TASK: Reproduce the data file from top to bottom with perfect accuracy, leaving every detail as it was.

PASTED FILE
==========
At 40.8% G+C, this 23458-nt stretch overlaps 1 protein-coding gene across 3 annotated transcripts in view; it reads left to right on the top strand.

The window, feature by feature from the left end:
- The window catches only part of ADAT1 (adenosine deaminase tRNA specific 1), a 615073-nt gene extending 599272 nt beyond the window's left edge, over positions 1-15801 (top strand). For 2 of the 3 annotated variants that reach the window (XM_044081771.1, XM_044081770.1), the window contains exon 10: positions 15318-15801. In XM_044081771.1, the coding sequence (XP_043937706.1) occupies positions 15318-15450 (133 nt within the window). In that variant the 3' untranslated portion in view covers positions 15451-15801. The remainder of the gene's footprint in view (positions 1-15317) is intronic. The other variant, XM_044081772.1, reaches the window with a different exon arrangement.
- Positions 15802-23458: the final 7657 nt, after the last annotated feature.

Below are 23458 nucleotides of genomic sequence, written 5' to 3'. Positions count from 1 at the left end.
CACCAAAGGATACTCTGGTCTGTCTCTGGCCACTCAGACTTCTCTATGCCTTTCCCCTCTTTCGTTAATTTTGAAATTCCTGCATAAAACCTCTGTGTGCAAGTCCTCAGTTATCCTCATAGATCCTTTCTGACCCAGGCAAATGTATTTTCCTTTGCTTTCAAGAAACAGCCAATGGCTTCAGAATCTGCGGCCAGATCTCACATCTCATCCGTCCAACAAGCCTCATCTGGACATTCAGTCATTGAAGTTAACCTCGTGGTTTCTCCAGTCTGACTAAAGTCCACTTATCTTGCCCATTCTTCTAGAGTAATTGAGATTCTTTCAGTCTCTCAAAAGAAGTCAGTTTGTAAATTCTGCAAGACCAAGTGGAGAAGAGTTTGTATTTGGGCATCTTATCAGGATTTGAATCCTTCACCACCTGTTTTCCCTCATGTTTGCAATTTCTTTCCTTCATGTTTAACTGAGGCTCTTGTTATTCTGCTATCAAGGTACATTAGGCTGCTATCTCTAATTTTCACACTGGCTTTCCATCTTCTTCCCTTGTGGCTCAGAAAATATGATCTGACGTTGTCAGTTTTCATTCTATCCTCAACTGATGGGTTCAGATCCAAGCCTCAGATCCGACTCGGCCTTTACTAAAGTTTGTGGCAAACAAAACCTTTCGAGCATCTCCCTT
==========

At 40.8% G+C, this 23458-nt stretch overlaps 1 protein-coding gene across 3 annotated transcripts in view; it reads left to right on the top strand.

The window, feature by feature from the left end:
- The window catches only part of ADAT1 (adenosine deaminase tRNA specific 1), a 615073-nt gene extending 599272 nt beyond the window's left edge, over positions 1-15801 (top strand). For 2 of the 3 annotated variants that reach the window (XM_044081771.1, XM_044081770.1), the window contains exon 10: positions 15318-15801. In XM_044081771.1, the coding sequence (XP_043937706.1) occupies positions 15318-15450 (133 nt within the window). In that variant the 3' untranslated portion in view covers positions 15451-15801. The remainder of the gene's footprint in view (positions 1-15317) is intronic. The other variant, XM_044081772.1, reaches the window with a different exon arrangement.
- Positions 15802-23458: the final 7657 nt, after the last annotated feature.

Below are 23458 nucleotides of genomic sequence, written 5' to 3'. Positions count from 1 at the left end.
CACCAAAGGATACTCTGGTCTGTCTCTGGCCACTCAGACTTCTCTATGCCTTTCCCCTCTTTCGTTAATTTTGAAATTCCTGCATAAAACCTCTGTGTGCAAGTCCTCAGTTATCCTCATAGATCCTTTCTGACCCAGGCAAATGTATTTTCCTTTGCTTTCAAGAAACAGCCAATGGCTTCAGAATCTGCGGCCAGATCTCACATCTCATCCGTCCAACAAGCCTCATCTGGACATTCAGTCATTGAAGTTAACCTCGTGGTTTCTCCAGTCTGACTAAAGTCCACTTATCTTGCCCATTCTTCTAGAGTAATTGAGATTCTTTCAGTCTCTCAAAAGAAGTCAGTTTGTAAATTCTGCAAGACCAAGTGGAGAAGAGTTTGTATTTGGGCATCTTATCAGGATTTGAATCCTTCACCACCTGTTTTCCCTCATGTTTGCAATTTCTTTCCTTCATGTTTAACTGAGGCTCTTGTTATTCTGCTATCAAGGTACATTAGGCTGCTATCTCTAATTTTCACACTGGCTTTCCATCTTCTTCCCTTGTGGCTCAGAAAATATGATCTGACGTTGTCAGTTTTCATTCTATCCTCAACTGATGGGTTCAGATCCAAGCCTCAGATCCGACTCGGCCTTTACTAAAGTTTGTGGCAAACAAAACCTTTCGAGCATCTCCCTT